Saying the Right Thing, in 100 Words or Less

Anyone can put themselves in a situation where they do or say the wrong thing. But, says commentator Daniel Pinkwater, it's rare to find someone who has presented themselves exactly the right way. In his local newspaper, Pinkwater found what he calls "the most concise piece of writing" he has ever seen.

MICHELE NORRIS, host:

Anyone can put themselves in a situation where they do or say the wrong thing. But commentator Daniel Pinkwater says it's rare to find someone who has presented themselves exactly the right way. Pinkwater was looking through his local newspaper and found what he calls the most concise piece of writing he's ever seen.

DANIEL PINKWATER: This was in the personals column of the Poughkeepsie Journal, under women seeking men: Baked ham, lasagna, roast beef, apple pie. I know what you like. I have what you need. Phone number. It only ran once, but what would you expect?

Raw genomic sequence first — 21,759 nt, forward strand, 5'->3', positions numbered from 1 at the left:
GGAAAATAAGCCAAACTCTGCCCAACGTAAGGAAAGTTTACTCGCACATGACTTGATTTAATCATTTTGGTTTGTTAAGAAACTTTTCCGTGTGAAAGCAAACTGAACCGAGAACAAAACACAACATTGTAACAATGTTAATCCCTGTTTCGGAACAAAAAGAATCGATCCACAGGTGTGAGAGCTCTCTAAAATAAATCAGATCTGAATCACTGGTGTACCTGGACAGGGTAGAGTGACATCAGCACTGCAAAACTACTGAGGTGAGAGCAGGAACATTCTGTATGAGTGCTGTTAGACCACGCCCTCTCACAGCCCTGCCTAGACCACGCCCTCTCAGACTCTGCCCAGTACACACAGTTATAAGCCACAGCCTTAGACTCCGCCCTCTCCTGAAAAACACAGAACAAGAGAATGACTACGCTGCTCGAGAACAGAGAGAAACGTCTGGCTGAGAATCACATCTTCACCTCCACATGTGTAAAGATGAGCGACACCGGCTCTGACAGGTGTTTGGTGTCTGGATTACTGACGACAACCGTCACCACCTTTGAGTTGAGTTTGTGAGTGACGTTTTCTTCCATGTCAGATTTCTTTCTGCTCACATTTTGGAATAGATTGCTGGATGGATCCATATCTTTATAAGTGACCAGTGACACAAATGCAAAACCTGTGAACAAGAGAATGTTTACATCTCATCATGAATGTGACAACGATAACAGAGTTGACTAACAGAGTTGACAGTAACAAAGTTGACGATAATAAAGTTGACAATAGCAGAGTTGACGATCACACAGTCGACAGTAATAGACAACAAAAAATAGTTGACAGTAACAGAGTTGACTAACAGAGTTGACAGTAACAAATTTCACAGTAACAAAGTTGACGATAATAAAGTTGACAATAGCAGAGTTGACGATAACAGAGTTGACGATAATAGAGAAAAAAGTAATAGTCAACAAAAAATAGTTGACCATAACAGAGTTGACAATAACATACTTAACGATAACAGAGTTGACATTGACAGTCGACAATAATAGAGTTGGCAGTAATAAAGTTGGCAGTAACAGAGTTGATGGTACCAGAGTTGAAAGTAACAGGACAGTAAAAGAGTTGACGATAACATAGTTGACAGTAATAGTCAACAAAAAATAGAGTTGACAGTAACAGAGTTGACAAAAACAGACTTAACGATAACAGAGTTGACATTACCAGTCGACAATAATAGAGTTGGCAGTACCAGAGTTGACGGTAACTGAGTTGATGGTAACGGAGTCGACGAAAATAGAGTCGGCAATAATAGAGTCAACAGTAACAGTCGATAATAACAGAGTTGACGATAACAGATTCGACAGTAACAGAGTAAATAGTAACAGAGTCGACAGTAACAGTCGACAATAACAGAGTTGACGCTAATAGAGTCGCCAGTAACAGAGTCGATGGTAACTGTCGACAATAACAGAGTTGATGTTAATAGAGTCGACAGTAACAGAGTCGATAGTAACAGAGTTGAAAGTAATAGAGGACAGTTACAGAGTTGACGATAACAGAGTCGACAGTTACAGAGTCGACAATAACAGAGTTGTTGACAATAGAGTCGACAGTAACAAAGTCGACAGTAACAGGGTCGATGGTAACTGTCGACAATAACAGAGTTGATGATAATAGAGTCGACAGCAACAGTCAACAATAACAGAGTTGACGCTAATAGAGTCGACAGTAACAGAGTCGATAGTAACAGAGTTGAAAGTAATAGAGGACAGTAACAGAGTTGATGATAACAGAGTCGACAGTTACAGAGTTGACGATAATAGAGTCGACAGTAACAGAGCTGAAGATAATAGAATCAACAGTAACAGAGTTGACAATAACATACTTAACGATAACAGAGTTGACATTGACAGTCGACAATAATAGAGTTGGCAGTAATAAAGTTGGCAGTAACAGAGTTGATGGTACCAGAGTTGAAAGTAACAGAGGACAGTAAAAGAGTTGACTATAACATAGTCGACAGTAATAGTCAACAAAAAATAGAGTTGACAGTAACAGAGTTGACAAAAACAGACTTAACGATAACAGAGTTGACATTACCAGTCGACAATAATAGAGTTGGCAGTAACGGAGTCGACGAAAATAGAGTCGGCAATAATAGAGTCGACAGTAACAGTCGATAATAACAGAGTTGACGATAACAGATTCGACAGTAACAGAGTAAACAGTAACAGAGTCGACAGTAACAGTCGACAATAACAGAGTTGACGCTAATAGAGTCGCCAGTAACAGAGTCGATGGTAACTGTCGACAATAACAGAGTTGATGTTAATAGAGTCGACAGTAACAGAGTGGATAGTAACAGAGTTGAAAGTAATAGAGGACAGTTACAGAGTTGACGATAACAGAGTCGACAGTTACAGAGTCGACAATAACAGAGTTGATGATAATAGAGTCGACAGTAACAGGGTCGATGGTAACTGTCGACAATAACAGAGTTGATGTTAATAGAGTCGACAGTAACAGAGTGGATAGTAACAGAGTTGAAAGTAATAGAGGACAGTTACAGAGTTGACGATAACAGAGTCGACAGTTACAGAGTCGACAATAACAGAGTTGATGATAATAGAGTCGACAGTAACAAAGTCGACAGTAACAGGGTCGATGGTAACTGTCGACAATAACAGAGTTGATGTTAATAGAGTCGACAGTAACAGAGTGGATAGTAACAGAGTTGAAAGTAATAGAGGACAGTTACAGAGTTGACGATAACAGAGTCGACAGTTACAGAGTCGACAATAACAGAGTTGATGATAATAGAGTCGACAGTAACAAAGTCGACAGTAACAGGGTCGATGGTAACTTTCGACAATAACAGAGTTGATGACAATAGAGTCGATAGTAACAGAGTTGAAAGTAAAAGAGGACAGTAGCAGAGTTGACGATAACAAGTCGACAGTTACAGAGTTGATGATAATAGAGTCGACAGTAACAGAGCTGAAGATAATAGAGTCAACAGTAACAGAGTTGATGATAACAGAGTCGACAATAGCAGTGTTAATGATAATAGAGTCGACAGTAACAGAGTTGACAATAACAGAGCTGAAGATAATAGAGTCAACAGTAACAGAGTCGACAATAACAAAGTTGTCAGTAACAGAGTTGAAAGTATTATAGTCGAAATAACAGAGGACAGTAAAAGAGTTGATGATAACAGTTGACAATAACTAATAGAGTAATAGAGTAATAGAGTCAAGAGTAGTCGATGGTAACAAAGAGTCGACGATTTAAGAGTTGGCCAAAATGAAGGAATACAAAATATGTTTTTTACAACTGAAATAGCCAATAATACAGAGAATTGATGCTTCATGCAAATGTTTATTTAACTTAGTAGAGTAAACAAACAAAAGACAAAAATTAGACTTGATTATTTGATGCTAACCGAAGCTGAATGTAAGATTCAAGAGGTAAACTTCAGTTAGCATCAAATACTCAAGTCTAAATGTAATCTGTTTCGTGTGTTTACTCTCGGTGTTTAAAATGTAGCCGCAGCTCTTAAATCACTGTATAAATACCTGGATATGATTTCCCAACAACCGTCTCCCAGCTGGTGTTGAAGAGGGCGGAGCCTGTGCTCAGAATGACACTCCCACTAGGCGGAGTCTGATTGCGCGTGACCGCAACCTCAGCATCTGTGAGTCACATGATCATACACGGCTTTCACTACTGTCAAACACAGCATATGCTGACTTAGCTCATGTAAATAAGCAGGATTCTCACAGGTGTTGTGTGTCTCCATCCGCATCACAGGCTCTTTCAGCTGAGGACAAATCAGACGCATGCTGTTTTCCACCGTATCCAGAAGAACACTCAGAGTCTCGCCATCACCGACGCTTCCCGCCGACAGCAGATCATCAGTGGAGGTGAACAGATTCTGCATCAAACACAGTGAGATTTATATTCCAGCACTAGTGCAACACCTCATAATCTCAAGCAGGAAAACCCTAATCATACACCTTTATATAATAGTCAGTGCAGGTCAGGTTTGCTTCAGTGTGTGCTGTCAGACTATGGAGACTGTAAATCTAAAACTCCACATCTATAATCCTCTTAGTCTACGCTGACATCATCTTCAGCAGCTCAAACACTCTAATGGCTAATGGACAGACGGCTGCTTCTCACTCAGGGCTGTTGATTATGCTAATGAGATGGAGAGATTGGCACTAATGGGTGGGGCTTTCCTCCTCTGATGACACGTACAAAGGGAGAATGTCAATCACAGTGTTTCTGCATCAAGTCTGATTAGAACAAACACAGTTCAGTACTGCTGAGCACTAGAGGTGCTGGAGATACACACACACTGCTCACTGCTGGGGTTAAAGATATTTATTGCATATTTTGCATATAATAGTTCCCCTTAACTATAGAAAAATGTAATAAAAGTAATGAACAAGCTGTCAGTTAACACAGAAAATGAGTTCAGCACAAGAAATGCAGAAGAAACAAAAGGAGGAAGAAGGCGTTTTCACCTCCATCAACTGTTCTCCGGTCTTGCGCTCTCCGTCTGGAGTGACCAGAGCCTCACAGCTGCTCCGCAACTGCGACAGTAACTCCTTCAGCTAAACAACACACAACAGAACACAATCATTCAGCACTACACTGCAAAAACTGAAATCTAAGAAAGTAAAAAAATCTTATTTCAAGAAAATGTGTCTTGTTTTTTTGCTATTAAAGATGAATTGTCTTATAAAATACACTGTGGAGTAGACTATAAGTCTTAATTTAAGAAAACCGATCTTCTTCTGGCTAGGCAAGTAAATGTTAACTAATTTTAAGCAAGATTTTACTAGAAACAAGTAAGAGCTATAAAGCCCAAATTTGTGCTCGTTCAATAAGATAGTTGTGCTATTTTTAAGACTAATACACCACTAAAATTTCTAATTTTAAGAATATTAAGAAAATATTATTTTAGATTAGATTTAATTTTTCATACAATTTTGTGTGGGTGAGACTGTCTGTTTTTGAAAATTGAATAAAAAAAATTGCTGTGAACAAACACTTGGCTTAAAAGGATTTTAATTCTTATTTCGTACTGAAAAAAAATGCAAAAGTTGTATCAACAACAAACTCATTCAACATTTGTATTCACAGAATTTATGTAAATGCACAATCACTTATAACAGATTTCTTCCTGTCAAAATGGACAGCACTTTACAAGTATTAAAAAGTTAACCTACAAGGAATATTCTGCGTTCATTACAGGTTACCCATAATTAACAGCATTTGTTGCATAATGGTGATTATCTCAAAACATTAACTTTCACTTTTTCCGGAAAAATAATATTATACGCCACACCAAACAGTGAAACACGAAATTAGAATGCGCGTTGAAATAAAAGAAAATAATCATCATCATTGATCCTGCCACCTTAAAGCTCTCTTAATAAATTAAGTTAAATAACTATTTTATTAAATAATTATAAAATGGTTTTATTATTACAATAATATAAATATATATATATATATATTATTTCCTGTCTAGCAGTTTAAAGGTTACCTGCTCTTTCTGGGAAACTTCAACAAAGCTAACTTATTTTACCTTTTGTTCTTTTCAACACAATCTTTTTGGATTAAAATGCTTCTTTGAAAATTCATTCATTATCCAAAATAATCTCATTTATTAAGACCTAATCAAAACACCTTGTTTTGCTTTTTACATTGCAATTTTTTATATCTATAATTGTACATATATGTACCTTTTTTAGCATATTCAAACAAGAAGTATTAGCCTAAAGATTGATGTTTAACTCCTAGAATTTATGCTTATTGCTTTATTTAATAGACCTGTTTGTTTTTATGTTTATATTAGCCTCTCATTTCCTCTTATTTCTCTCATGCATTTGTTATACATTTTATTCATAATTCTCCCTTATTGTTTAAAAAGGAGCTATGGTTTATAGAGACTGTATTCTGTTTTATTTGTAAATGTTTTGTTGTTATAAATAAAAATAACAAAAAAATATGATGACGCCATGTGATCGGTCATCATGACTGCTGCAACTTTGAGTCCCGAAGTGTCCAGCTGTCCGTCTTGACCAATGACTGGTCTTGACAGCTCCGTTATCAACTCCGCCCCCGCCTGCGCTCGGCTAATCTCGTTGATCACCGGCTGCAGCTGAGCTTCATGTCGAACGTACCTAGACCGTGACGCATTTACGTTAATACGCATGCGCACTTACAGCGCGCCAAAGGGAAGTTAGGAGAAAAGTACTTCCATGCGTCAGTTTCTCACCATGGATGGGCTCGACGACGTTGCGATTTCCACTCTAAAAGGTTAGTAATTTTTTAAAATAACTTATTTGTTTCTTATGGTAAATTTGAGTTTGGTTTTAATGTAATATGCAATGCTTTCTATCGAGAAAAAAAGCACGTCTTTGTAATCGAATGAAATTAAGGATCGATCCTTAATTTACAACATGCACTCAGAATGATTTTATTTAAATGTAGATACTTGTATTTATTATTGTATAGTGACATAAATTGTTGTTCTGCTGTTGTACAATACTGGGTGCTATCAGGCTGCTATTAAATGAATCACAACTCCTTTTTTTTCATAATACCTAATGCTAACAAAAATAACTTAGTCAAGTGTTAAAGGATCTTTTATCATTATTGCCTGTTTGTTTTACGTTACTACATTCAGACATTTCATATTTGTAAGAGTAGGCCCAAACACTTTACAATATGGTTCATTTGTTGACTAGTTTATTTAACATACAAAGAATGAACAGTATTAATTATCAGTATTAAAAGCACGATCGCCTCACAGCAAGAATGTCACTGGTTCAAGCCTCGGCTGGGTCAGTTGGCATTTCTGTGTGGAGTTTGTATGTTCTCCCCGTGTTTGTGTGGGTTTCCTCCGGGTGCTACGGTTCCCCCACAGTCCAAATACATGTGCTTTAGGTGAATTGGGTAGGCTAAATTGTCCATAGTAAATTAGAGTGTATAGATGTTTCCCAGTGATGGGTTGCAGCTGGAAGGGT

(Soundbite of music)

NORRIS: Daniel Pinkwater's new novel, "The Neddiad," is due out this month.

(Soundbite of music)

NORRIS: You're listening to ALL THINGS CONSIDERED from NPR News.

Copyright © 2007 NPR. All rights reserved. Visit our website terms of use and permissions pages at www.npr.org for further information.

NPR transcripts are created on a rush deadline by a contractor for NPR, and accuracy and availability may vary. This text may not be in its final form and may be updated or revised in the future. Please be aware that the authoritative record of NPR’s programming is the audio.

Comments

 

Please keep your community civil. All comments must follow the NPR.org Community rules and terms of use, and will be moderated prior to posting. NPR reserves the right to use the comments we receive, in whole or in part, and to use the commenter's name and location, in any medium. See also the Terms of Use, Privacy Policy and Community FAQ.